JENN McKINLAY: Bring on the robots! No one should have to do those boring jobs for a rate of pay that is abysmal. Isn’t the whole point of having mechanical help so that people can pursue even bigger and bolder ideas, innovations, and art? Just think, if robots take over doctoring, then healthcare could be free and people wouldn’t be slaves to jobs they hate just for benefits because the insurance and pharmaceutical industries have made life virtually impossible without benefits. People could be happy pursuing their dreams and not risk bankruptcy over an appendicitis because the family robot could fix them right up. 

 

Yes, I’m joking, but…am I? I drive past driverless cars every single day now. It’s becoming common. So, bring on the burrito bowl robots. People have better things to do or they would if they didn’t have to make burrito bowls.



DEBORAH CROMBIE: I do worry about the people losing their jobs, and while I'd like to think they could find something better, I'm not convinced that they can. And I worry that every bit of human interaction we lose makes us a little less…human. We are all online orders and phone trees and more and more removed from dealing with other people. I know I sound like a real Luddite here, and I think the scientific and medical uses for robotics are amazing and fantastic. But… Progress marches on, and I do love Chipotle, by the way, so I will check out our local robots at the first opportunity. 

 

JULIA: How about you, dear readers? Are you in the Luddite camp with Debs, or do you welcome our robotic overlords like Jenn? 

 

Friday, October 27, 2023

Hops and Hounds

 JULIA SPENCER-FLEMING: This past week, I went to DC to help my sister Barb at an event put on by the Animal Welfare League of Alexandria, Paws in the Park (which, until I checked the website for their link, I have been calling 'Bark in the Park' for two years. Oops.)

I flew down with Youngest, who had a lively time of it herself - visiting friends from her US Senate Youth Program days, seeing the pandas before they get shipped back to China (amnesty for Tian Tian, Mei Xiang and Xiao Qi Ji!) and attending Evita at the Shakepeare Theater. Sadly, she was SO busy, she didn't take a single photo I can share with you! (I know, she's not your typical Zoomer.)


But before work, we got to play, at Snallygaster '23, an amazing twist on Oktoberfest. Tickets get you into a huge space created by shutting off a five-block area of Pennsylvania Ave; once there, you collect your small official tasting glass and have access to over 175 brewers from across the nation and from Germany and Belgium. It was packed!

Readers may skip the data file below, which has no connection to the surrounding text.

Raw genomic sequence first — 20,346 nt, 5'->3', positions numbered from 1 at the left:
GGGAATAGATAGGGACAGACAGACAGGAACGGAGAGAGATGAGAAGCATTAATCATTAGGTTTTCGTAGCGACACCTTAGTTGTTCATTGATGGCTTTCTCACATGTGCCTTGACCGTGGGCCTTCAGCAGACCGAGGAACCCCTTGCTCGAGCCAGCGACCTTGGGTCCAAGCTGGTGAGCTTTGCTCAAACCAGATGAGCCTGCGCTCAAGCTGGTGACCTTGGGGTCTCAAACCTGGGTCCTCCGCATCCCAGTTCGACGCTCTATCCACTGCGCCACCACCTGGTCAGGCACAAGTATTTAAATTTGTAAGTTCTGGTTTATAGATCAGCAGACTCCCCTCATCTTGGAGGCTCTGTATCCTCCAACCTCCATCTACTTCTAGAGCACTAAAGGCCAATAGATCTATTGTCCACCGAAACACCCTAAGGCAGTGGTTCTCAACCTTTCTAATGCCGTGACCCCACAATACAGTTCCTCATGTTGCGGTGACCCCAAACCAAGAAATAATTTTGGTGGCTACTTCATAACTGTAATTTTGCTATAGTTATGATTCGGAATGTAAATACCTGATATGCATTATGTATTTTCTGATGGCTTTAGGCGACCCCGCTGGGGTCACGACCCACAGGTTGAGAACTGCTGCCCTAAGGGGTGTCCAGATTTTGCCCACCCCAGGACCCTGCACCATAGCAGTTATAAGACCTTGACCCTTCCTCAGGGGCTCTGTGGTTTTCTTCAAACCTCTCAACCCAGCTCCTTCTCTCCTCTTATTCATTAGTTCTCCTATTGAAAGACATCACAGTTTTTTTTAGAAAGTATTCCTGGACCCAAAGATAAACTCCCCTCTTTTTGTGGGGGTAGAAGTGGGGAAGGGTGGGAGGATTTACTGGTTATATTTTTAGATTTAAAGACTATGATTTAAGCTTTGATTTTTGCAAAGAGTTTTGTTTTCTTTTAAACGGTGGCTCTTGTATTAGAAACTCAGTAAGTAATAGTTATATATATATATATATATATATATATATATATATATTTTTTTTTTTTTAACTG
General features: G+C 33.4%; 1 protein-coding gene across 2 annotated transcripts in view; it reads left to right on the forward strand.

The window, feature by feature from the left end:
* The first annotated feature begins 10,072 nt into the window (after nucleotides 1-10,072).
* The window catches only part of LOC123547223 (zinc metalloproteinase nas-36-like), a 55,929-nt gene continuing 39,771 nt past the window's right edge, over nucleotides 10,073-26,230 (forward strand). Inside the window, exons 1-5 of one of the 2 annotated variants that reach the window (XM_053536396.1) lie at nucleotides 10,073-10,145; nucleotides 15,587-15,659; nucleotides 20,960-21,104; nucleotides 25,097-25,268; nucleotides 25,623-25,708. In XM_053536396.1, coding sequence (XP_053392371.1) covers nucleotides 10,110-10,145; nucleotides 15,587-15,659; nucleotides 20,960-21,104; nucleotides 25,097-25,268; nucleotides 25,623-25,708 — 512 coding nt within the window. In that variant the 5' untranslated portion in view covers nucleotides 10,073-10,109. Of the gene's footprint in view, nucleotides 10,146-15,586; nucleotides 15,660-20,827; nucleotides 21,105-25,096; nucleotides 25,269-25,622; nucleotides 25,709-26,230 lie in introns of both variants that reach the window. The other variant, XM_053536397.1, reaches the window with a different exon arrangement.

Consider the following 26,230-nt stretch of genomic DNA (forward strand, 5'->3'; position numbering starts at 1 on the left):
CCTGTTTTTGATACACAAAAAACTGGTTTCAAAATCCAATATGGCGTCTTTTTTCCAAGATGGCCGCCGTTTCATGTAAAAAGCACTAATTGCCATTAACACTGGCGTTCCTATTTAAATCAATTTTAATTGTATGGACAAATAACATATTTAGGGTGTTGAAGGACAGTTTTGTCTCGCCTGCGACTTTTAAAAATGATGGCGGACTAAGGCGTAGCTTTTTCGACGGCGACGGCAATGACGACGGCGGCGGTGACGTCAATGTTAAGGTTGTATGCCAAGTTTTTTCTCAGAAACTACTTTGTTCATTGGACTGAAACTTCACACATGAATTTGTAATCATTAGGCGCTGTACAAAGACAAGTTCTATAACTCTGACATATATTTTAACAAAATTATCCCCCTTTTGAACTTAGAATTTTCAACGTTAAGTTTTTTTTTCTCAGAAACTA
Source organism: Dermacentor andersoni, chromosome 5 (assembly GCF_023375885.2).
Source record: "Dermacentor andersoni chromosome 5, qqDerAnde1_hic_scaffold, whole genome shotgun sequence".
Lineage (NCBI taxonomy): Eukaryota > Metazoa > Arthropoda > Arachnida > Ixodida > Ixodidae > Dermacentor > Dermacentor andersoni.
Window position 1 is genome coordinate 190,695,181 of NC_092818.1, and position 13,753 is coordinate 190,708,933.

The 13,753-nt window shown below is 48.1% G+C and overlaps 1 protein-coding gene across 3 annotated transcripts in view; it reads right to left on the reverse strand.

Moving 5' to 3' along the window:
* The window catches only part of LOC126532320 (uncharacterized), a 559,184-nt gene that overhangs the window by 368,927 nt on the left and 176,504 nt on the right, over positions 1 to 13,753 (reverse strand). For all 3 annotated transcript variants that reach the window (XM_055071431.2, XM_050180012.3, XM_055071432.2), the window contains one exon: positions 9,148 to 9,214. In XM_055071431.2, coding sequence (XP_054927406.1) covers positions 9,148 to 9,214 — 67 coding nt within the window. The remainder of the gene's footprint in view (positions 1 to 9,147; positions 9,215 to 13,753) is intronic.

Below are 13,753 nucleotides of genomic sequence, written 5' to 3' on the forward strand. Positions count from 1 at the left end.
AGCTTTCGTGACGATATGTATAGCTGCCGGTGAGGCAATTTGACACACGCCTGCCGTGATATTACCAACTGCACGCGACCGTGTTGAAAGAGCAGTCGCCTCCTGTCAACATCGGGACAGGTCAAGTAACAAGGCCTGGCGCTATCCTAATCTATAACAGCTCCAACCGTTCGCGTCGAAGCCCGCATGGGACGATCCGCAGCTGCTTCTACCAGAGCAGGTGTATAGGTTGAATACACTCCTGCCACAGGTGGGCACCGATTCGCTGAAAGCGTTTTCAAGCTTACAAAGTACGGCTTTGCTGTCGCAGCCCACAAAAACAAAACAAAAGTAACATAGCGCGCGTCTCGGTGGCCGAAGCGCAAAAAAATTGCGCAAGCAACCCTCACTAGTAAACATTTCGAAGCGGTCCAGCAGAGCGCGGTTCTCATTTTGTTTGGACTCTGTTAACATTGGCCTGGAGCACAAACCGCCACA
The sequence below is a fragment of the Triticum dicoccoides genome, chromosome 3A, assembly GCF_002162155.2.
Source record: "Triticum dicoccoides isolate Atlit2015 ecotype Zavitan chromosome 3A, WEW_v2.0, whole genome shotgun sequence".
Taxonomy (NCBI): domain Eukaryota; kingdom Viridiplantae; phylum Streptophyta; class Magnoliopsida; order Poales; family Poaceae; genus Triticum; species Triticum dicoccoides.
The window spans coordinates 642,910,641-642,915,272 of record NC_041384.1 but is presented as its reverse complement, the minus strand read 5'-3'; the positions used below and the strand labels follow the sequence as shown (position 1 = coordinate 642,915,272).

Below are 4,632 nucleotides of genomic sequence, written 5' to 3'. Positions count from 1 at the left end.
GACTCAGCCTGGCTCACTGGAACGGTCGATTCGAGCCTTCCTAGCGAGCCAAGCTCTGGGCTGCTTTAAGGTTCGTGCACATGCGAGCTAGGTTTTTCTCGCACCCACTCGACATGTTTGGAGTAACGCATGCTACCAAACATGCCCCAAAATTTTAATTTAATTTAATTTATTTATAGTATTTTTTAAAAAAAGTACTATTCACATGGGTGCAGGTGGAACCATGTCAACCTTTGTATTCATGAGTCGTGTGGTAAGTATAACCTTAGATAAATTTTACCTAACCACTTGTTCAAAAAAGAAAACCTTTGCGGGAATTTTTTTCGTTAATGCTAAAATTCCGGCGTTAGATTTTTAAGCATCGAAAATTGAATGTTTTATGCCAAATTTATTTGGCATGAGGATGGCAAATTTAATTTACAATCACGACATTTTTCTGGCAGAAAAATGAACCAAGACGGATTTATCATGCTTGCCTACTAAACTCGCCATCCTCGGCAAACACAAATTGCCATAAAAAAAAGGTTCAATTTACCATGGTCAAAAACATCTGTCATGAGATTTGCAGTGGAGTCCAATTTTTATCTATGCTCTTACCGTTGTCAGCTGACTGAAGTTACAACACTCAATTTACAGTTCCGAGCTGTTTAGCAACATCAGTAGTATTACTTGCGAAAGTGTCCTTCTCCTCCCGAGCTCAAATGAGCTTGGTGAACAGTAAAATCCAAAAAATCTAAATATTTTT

There were also bands (yes, I did a little street dancing) and amazing food trucks from all over the capitol area. 

By the end of the event at 6PM, I was feeling a little, well, Voll wie drei Russen, as they say in Bavaria.

 We walked to a great local Mexican place and got our legs under us with guacamole, fish tacos and beans. I stuck to water at this point, and was glad I did.

Then it was off early on Sunday morning to set up Barb's tent(s) at Paws in the Park.


 See that little black and white terrier with three legs in the picture above? That's their dog Trinity!

This is the second year Barb has had a presence at the event; she raffles of dog toy-and-treat baskets and offers free photos with Snoopy - Snoopy played by a boy scout from her husband Dan's troop. 

Last year, both their sons were available to help out:

But this year, they're both away at university, so it was just the three adults, and we were HOPPING. Dan counted over 130 visitors who came to get photos with Snoopy - which is why the only photo I have of Barb and I comes from last year:

Barb chats with visitors to the tent and hands out info on her Realtor business. She specializes in finding homes and rentals for people with pets, so it's a great place for her to meet potential clients. (If you're looking for a place in the DMV area, give her a call!) 

Here are some of happy customers:





Some dogs thought Snoopy was a little sus

An adoptable pup with a AWL volunteer!

 Then at 4pm we broke everything down again. By the time we headed home, I felt like someone had beaten on my legs with a lead pipe.

There were also several walks to the park with Barb's three dogs, shopping for a 'welcome to your new home' present for her clients who were closing that week, and some impromptu Hallowe'en decoration. I didn't take any snaps, but here's a video of the same type of Creepy Child who Sings in Piping Voices who turned on EVERY TIME I stepped out of the front door (she has two, a boy and a girl.)


We had to get up for the flight home at 5:20am. Insert sad-face emoji.

 

 Whew! happy to collapse at home with my own puppers, who had been well cared for by the Maine Millennial's roommate. What traveling have you done recently, dear readers?

Thursday, October 26, 2023

"... says only nation where this regularly happens."

 JULIA SPENCER-FLEMING: Dear readers. I had a lighthearted post about my trip to Dc last week ready to go, but I have no light in my heart right now.

 

As I write this, Lewiston, Maine has joined the terrible club of places where a mass shooting has shattered daily life and the sense of safety. As of 10:40PM Wednesday night, there are some 16 to 22 people dead, with 50 to 60 reported injured.

 

The average annual homicide rate for the entire state of Maine is in the low 20s. 

 

Maine has never suffered from a mass shooting before, and I have to confess I felt a sense of security and pride in the level-headedness in my state.

 

I don't feel safe anymore.

 

Lewiston is an hour away from where I live, a half-hour from my daughter Victoria's home. Her boyfriend lives in the small city of 37,000 people. She works for the hospital that's now responding to this mass casualty event. Even this far away, my kids and I are all sheltering in place while the gunman is at large.


I don't know anyone that might have been injured or killed. But I'm still struck with grief, and shock, and horror. I can't imagine how the families of the people affected are feeling right now.


And I find myself asking, as I have when the news has been so much farther away and so much less personal - how much longer?


How many more dead?